Wednesday, October 24, 2007

The Outing of Albus

San Diego is burning, the US is getting closer to invading Iran, the World Series is about to start, scientists are now beginning to think that they can treat HIV, and of course there's still that pesky global warming. Sounds like we should have a lot to read about in the news right? Then why is the most talked about story this week about the sexuality of a fictional character?

Last weekend, J.K. Rowling made the startling revelation that Albus Dumbeldore, the late head of Hogwart's is in fact gay. This has caused a huge backlash in parts of the Evangelical Right, who already consider the fantasy series to be full of pagan references. This has inspired some Red Staters to claim that some like the late Jerry Falwell, who you may recall first claimed that Tinky-Winky was one of many "undisclosed gay characters" in children's entertainment, are vindicated.

Now I am not going to try and make an argument against the Falwellers, I feel that would be giving too much credit to a horribly ignorant view point. And you know what? They don't deserve my precious key strokes.

But what I do have issues with is Rowling's whole posthumous outing of Mr. Dumbledore. As a fan of the series, I find this deeply insulting, and not for reasons that any of the intolerant Bible-thumpers may.

Rowling herself has called the series a "prolonged argument for tolerance", and that has always been something that I totally respect about her work. From Harry the wizard in a mogul world, to Hermionie the mogul-born, to Hagrid the giant, to Snape the weirdo with a good heart, the main characters in this series are a host of misfits and oddballs who are able to overcome the prejudice both at the personal level (Malfoy) to an institutional level (The Ministry of Magic).

They are able to do this by overcoming any inherent differences they may have, accepting one another and then finally smiting evil in the end. That in itself is a great argument for tolerance, and it is a message that any reasonably intelligent reader/movie-goer should be able to gather. These lessons of accepting people for who they are can easily be extracted from the magical world to the real world we live in right here. Just change mogul-borns to lower socio-economic classes, giants to different races, Snape to emo-kids, and that creepy spider to homosexuals, and ta-da, there we are, a perfect lesson for kids and adults alike. Give people a chance to overcome your first impression and you too can kill Voldemort and excel at Quiddich!!!!

By revealing Dumbeldore's sexuality, Rowling is hitting us over the head with the moral of her story. It's completely unnecessary at this point. This would be equivalent to William Shakespeare showing up at the end of MacBeth to tell us "Don't get power hungry", or Steven Spielberg telling us "Don't kill Jews" after watching Schindler's List. It may be a great message, but they've already given it to us.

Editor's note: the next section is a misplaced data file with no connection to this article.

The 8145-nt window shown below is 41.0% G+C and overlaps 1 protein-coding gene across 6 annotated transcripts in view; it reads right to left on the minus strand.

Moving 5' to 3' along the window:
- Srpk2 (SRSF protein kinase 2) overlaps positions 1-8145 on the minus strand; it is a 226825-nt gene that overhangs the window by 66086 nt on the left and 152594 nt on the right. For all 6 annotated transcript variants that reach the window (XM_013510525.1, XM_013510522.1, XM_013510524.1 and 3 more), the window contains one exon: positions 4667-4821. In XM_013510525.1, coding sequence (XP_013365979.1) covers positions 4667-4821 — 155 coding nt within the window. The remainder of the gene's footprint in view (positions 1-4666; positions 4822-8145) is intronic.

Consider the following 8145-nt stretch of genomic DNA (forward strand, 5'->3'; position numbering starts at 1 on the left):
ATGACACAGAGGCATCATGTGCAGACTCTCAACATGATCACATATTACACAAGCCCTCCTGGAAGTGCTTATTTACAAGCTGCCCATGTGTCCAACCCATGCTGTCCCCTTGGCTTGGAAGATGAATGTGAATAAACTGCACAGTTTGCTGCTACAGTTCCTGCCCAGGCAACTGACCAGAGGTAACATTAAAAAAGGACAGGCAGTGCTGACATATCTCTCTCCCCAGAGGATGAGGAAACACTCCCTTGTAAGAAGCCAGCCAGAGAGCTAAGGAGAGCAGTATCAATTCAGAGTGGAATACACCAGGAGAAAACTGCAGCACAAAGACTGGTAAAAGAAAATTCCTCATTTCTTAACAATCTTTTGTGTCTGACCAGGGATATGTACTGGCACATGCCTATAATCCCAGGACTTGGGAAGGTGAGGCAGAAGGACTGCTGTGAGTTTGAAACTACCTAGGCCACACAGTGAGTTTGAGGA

Secondly, I found this announcement to be offensive, because, frankly, Dumbledore's sexuality -no matter how fictitious - is Dumbeldore's business and none of mine. It is something that does not come up at all in the novels, so why bother bringing it up now? For all we know, the series could be full of gay characters. I mean, Crab and Goyle always were a little TOO close to one another, and one never really knew what to make out of Doby the House Elf, after Snape got rejected by Harry's mother, maybe he embraced a different kind of love, right? In fact, when you think about it, there are very few characters whose sexualities were ever really reveled. Sure Harry had a girlfriend, but maybe he was bisexual, who are we to know? More importantly, who are we to care?

I feel that by referencing Dumbeldore's sexuality outside of her novels, Rowling has unintentionally committed an act of intolerance herself. She made an issue out of someone's sexuality, when really it shouldn't be an issue at all. From the many conversations I have had with homosexual friends of mine, they have told me that they want to just be treated like everyone else. In her outing, Rowling, has treated the homosexual character differently than any other characters. To treat Dumbeldore fairly, she really should list every single character's sexuality, and that may take a while.

So while I applaud Rowling for her attempt at spreading such great values of tolerance around the world, I really don't feel that this was the best way to do it. Perhaps instead of talking about fictional characters sexuality, she should wave her magic wand and say "Homosexualis Toleroso" instead.

Until next time,

G

2 comments:

Steve said...

I actually agree with this entry! (I know, the world really is ending). The entire outing seemed contrived. I don't really care about his sexuality and to come out now and say it makes me feel uncomfortable (not for the sexuality of the character, just for the way it was done).

Anonymous said...

However, Rowling shouldn't be faulted for knowing who her characters are. It's not as if she decided on the spot during the Q&A in New York that Dumbledore is gay--it's something she decided long ago and, although she never blatantly wrote it in the novel, Dumbledore did have a relationship with Grindelwald. By not outing him in the book, she does do him the justice of treating him like all the other characters. She doesn't make his homosexuality an issue within the novel, which she should be applauded for. Dumbledore's homosexuality existed before the question was asked--she simply answered the question.